Management of Fatigue in the Cancer Patient

OncologyONCOLOGY Vol 16 No 3
Volume 16
Issue 3

The Lesage and Portenoy article fulfills several important purposes. First, the authors remind us of the critical need to become more systematic and diligent in assessing and monitoring fatigue, a potentially debilitating symptom that is now recognized as the most common adverse effect experienced by cancer patients undergoing active treatment.[1] In the assessment of fatigue, the authors acknowledge that "the gold standard of evaluation is the patient’s self-report."

The Lesage and Portenoy article fulfillsseveral important purposes. First, the authors remind us of the critical need tobecome more systematic and diligent in assessing and monitoring fatigue, apotentially debilitating symptom that is now recognized as the most commonadverse effect experienced by cancer patients undergoing active treatment.[1] Inthe assessment of fatigue, the authors acknowledge that "the gold standardof evaluation is the patient’s self-report."

Several valid and reliable single- and multiple-item intensityscales can be used to quickly screen patients for this important symptom.[2-5]Given that these scales—particularly the
0-10 verbal and numeric rating scales—are easy to complete and score, thereis no reason that fatigue should go unrecognized or unmonitored. Indeed, theassessment, monitoring, and treatment of fatigue are now expected aspects ofstandard oncologic care.[1]

As a result, each practice setting must immediately work towardincorporating an intensity scale for measuring fatigue and determining responseto treatment into its documentation and patient-completed history forms.Evidence-based fatigue practice guidelines also need to be incorporated intoclinical practice.

Fatigue Intensity and Screening

Two studies have documented marked declines in physicalfunctioning in cancer patients with a fatigue intensity score of 7 on a scale of0 to 10.[6,7] In addition, a recently completed international study validatedthe following intensity categories for fatigue in breast and prostate cancerpatients receiving active therapy using the multidimensional Piper Fatigue Scale’stotal fatigue score: none (0), mild (1-3), moderate (4-6), and severe (7-10).[B.F.Piper et al, unpublished data.] Since these intensity levels constitute the bestavailable data for evidence-based practice guidelines, they can serve as"triggers" to alert health-care professionals of the need(particularly in patients at moderate to severe levels) to conduct a morecomprehensive and multidimensional assessment followed by the initiation ofprimary and symptomatic treatments, either alone or in combination, asclinically indicated and suggested by Lesage and Portenoy.

In addition, it is important to recognize that all patients needto be screened for fatigue at baseline, as they undergo their initial diagnosticwork-up for cancer. Cancer patients may experience fatigue (as measured incomparisons with controls) even before treatment begins.[8] When fatigueprecedes the initial cancer diagnosis, treatment of fatigue may need to beinstituted earlier in the course of the illness (and its treatment) than mightnormally be expected. It has been posited that earlier therapy for fatigue maybe more likely to prevent the condition from becoming chronic, although thetiming and effectiveness of fatigue interventions in general need more study.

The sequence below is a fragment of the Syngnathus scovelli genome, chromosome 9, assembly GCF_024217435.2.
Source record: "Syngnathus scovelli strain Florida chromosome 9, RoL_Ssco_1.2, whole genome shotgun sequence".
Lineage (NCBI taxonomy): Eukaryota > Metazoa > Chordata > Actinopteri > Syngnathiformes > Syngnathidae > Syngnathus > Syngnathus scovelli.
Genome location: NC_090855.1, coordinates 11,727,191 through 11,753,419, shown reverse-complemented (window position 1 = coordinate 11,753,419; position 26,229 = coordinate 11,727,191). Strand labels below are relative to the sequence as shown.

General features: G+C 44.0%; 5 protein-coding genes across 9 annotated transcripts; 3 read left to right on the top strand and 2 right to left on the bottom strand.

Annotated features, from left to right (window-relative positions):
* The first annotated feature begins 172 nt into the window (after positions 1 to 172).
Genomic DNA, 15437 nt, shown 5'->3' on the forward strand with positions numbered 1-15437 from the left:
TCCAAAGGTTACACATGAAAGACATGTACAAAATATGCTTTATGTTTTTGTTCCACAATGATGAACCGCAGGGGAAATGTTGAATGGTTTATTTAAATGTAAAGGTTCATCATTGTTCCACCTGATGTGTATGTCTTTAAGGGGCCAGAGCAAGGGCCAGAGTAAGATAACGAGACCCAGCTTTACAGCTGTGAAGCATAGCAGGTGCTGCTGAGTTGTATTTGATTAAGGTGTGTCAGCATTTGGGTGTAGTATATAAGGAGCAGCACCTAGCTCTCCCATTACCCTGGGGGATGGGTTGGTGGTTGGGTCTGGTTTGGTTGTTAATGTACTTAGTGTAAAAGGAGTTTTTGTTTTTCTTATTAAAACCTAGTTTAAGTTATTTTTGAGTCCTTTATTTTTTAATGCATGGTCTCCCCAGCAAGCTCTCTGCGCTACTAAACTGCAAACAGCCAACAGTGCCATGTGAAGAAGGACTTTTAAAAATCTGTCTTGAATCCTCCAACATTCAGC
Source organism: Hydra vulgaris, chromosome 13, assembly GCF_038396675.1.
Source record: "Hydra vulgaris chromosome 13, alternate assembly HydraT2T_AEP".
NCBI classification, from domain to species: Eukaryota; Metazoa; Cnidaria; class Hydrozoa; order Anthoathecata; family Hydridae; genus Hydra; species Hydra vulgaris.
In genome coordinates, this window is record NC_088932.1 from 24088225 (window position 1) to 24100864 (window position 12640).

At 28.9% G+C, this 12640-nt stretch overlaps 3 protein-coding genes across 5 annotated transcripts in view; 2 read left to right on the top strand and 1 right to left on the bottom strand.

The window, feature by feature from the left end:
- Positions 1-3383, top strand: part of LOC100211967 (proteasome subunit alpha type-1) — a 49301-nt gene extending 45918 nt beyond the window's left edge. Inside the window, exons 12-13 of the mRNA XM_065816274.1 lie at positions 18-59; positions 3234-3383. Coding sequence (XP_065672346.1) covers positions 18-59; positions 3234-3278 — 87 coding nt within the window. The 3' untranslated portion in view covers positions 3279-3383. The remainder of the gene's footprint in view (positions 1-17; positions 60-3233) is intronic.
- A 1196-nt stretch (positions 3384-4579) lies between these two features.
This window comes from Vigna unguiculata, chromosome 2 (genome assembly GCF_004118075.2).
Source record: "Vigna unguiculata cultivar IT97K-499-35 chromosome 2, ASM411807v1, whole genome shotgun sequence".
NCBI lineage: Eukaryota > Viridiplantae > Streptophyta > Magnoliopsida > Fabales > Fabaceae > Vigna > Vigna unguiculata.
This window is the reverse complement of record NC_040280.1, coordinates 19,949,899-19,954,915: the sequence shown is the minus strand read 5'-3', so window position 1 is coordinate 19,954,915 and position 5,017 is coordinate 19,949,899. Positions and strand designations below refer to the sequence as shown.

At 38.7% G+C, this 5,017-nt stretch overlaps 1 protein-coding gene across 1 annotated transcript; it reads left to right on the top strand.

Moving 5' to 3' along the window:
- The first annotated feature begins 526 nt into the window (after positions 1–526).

Screening should be performed repeatedly at all subsequenttreatment-related and follow-up visits. Patient self-report diaries can also beused for this purpose. Chronic fatigue, a possible late effect of cancer and/orits treatment, has been documented in several cancer survivor studies. Theincidence and prevalence rates for survivor fatigue range from 17%, when strictICD-10 diagnostic criteria (International Classification of Diseases-10threvision) are applied, to as high as 80% when less stringent criteria areapplied.[9] Other areas in which fatigue incidence/prevalence rates and responseto treatment have not been well-studied include patients receiving palliative orterminal care and those receiving preventive care because they are at high riskfor cancer or its recurrence.

Treatment Guide

The authors’ inclusion of the algorithm to evaluate and treatfatigue is valuable; other groups have proposed similar algorithms.[1] Althoughsuch evidence-based algorithms and diagnostic criteria[9] need further testingand refinement, they can be used in the clinical setting to guide currentpractice.

The authors briefly discuss the primary, symptomaticpharmacologic and nonpharmacologic therapies for fatigue. An important area oftreatment that needs to be emphasized further is that fatigue may be accompaniedby other symptoms such as pain and insomnia. Increased attention in practice andresearch is now being given to not only identifying the symptoms that mostfrequently cluster with fatigue and under what circumstances,[10] but also tothe hypothesis that effective treatment of these symptoms, may indirectly andeffectively treat fatigue as well.

In addition, two recently published studies suggest thateffective treatment of anemia in cancer patients with recombinant humanerythropoietin (Epogen, Procrit) may not only be linked to improvements infatigue and quality of life but also to improved survival rates in those whorespond to the drug.[11,12] For the most current on-line evidence-based practiceguidelines for anemia treatment in cancer patients, readers are referred toSabbatini, Cella, Chanan-Kahn, et al’s version 1.2002 guidelines availablefrom the National Comprehensive Cancer Network (NCCN).[13] There is also arecently published article that summarizes what is known about the use ofmethylphenidate in palliative care that may be helpful to readers.[14]

Article Limitations